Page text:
Some pretty amazing things can happen when science meets technology, which meets activism. A recent intersection of the three led to a new tool that could be a game changer for environmental campaigns.
Recently, Google Earth Outreach launched in Canada. Using Google Earth's cutting-edge tools, anyone with a computer can visit the heart of the boreal forest. The Canadian Boreal Initiative and our global partner, the Pew Environment Group, worked with Google Earth to develop a three-minute narrated flyover of some of the most interesting and ecologically important parts of Canada's boreal forest.
Through this partnership, we can tell the story of the forest in a visual way that allows the boreal's beauty to, in many ways, speak for itself.
Here's what the Globe and Mail said about the project:
"It's one thing to say that the Canadian boreal forest is the largest intact forest ecosystem on earth, Ms. (Rebecca) Moore (head of Google Earth Outreach) said. Google Earth allows internet users to fly in and say, "Oh, here's where the caribou migrate, here's where billions of birds migrate, and nest, here's where the Aboriginal communities live."
While the boreal of Canada rivals the Amazon in terms of ecological importance, its beauty and scope has been less well known. The 1.2 billion acre boreal is the world's most intact forest, stores twice as much carbon per acre as tropical rainforests, contains the largest reserves of freshwater on Earth and is home to some of our most iconic mammals, including bears, wolves, caribou and moose.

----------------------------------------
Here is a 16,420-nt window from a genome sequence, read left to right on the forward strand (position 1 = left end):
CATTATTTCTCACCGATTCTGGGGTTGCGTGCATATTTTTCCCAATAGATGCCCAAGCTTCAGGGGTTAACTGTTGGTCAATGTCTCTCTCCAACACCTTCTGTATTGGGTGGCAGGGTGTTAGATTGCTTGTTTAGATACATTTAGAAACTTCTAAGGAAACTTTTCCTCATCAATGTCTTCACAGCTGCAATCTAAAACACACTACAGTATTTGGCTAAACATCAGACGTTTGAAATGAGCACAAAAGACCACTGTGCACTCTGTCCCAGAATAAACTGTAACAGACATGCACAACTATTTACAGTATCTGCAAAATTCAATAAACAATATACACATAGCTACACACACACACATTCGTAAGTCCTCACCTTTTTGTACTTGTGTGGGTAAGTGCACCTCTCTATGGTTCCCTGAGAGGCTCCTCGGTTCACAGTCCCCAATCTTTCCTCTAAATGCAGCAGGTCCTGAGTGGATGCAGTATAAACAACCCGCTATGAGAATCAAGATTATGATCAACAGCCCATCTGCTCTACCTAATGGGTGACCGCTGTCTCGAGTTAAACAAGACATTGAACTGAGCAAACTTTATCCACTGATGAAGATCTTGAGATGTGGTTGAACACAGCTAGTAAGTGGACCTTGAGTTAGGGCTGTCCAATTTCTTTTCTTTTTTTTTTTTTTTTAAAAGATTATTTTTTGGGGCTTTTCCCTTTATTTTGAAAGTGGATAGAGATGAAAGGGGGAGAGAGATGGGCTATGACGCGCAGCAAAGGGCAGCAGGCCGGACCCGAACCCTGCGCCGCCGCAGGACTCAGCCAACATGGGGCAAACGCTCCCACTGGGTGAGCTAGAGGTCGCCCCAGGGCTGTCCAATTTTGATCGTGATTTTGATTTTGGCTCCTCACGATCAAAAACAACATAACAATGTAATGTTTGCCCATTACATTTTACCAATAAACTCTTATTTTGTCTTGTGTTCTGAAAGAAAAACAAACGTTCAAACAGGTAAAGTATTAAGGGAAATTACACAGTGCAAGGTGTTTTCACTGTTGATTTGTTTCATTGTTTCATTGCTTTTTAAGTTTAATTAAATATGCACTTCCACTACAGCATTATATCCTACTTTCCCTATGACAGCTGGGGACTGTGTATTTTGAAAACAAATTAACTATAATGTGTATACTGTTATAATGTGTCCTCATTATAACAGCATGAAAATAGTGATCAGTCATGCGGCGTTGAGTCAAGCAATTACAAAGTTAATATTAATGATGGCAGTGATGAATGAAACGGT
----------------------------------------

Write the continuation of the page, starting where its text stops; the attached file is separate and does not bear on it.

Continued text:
The Google Earth tour brings a bird's eye view to this global treasure--it highlights the hundreds of aboriginal communities that depend on the boreal, encompasses the startling extent of its wetlands and provides an aerial view of the Peace-Athabasca Delta--a critical refuge for one of the world's last wild population of Whooping Cranes. Unfortunately, despite the many benefits the boreal brings to our global ecosystem, it's also under increasing industrial pressure, particularly in the largely undeveloped northern reaches.
The sweeping views of the pristine landscape provide important context for some of the most pressing issues facing the boreal. Where there is room left to protect the remaining intact landscape, there are also populations in northern communities in need of economic and jobs solutions.
Without question, Canada's boreal forest represents wealth and opportunity for development, but such activities must be thoughtfully planned and managed if we are to maintain the boreal's ecological values. There are few places left on the planet where large, interconnected waterways and vast wetlands remain alongside intact forest ecosystems supporting some of the world's most threatened species.
The tour makes vivid the Earth's striking green halo, circling the top of the globe. It's a great source of pride for Canadians. It's also an incredible responsibility to strike the right balance between conservation and development to maintain the forest's values for generations to come and to keep our "halo" intact.
There is more work, and more collaboration needed, to create a sustainable future for our boreal. With tools like Google Earth, we can capture the story of the boreal forest and (more importantly) we can appeal to the hearts and minds of Canadians who can see the value of our greatest natural resources.